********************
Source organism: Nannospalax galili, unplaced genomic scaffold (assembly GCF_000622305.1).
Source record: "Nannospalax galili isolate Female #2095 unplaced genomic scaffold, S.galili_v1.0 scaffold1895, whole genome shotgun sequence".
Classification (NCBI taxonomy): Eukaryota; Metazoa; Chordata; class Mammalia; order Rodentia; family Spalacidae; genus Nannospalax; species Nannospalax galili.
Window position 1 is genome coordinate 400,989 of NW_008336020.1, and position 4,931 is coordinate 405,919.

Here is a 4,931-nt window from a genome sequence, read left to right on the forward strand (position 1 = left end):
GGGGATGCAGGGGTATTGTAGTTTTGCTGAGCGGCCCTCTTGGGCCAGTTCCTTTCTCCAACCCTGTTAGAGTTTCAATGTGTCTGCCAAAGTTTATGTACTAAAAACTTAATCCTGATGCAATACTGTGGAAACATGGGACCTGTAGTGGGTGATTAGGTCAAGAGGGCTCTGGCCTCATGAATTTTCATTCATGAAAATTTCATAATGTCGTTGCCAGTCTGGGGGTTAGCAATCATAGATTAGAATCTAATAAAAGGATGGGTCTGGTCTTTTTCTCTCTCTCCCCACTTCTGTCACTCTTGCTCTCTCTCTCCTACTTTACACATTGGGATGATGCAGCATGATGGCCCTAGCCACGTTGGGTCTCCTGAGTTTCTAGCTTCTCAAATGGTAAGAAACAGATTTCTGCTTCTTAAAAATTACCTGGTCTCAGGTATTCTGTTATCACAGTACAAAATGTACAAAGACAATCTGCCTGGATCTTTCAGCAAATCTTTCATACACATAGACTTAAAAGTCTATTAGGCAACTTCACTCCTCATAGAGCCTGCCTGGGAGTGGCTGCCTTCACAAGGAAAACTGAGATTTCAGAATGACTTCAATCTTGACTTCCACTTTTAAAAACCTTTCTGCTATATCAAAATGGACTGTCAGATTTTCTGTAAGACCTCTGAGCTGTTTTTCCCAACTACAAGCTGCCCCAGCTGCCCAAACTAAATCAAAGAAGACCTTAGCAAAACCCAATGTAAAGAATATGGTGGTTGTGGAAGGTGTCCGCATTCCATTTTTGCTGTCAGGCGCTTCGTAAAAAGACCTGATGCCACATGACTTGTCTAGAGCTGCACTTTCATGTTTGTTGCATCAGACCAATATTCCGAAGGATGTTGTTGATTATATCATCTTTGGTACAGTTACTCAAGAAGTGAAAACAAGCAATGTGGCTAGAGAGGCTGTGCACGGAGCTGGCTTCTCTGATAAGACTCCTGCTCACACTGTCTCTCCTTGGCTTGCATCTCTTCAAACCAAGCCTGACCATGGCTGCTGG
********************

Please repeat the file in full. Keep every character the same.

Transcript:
Source organism: Nannospalax galili, unplaced genomic scaffold (assembly GCF_000622305.1).
Source record: "Nannospalax galili isolate Female #2095 unplaced genomic scaffold, S.galili_v1.0 scaffold1895, whole genome shotgun sequence".
Classification (NCBI taxonomy): Eukaryota; Metazoa; Chordata; class Mammalia; order Rodentia; family Spalacidae; genus Nannospalax; species Nannospalax galili.
Window position 1 is genome coordinate 400,989 of NW_008336020.1, and position 4,931 is coordinate 405,919.

Here is a 4,931-nt window from a genome sequence, read left to right on the forward strand (position 1 = left end):
GGGGATGCAGGGGTATTGTAGTTTTGCTGAGCGGCCCTCTTGGGCCAGTTCCTTTCTCCAACCCTGTTAGAGTTTCAATGTGTCTGCCAAAGTTTATGTACTAAAAACTTAATCCTGATGCAATACTGTGGAAACATGGGACCTGTAGTGGGTGATTAGGTCAAGAGGGCTCTGGCCTCATGAATTTTCATTCATGAAAATTTCATAATGTCGTTGCCAGTCTGGGGGTTAGCAATCATAGATTAGAATCTAATAAAAGGATGGGTCTGGTCTTTTTCTCTCTCTCCCCACTTCTGTCACTCTTGCTCTCTCTCTCCTACTTTACACATTGGGATGATGCAGCATGATGGCCCTAGCCACGTTGGGTCTCCTGAGTTTCTAGCTTCTCAAATGGTAAGAAACAGATTTCTGCTTCTTAAAAATTACCTGGTCTCAGGTATTCTGTTATCACAGTACAAAATGTACAAAGACAATCTGCCTGGATCTTTCAGCAAATCTTTCATACACATAGACTTAAAAGTCTATTAGGCAACTTCACTCCTCATAGAGCCTGCCTGGGAGTGGCTGCCTTCACAAGGAAAACTGAGATTTCAGAATGACTTCAATCTTGACTTCCACTTTTAAAAACCTTTCTGCTATATCAAAATGGACTGTCAGATTTTCTGTAAGACCTCTGAGCTGTTTTTCCCAACTACAAGCTGCCCCAGCTGCCCAAACTAAATCAAAGAAGACCTTAGCAAAACCCAATGTAAAGAATATGGTGGTTGTGGAAGGTGTCCGCATTCCATTTTTGCTGTCAGGCGCTTCGTAAAAAGACCTGATGCCACATGACTTGTCTAGAGCTGCACTTTCATGTTTGTTGCATCAGACCAATATTCCGAAGGATGTTGTTGATTATATCATCTTTGGTACAGTTACTCAAGAAGTGAAAACAAGCAATGTGGCTAGAGAGGCTGTGCACGGAGCTGGCTTCTCTGATAAGACTCCTGCTCACACTGTCTCTCCTTGGCTTGCATCTCTTCAAACCAAGCCTGACCATGGCTGCTGG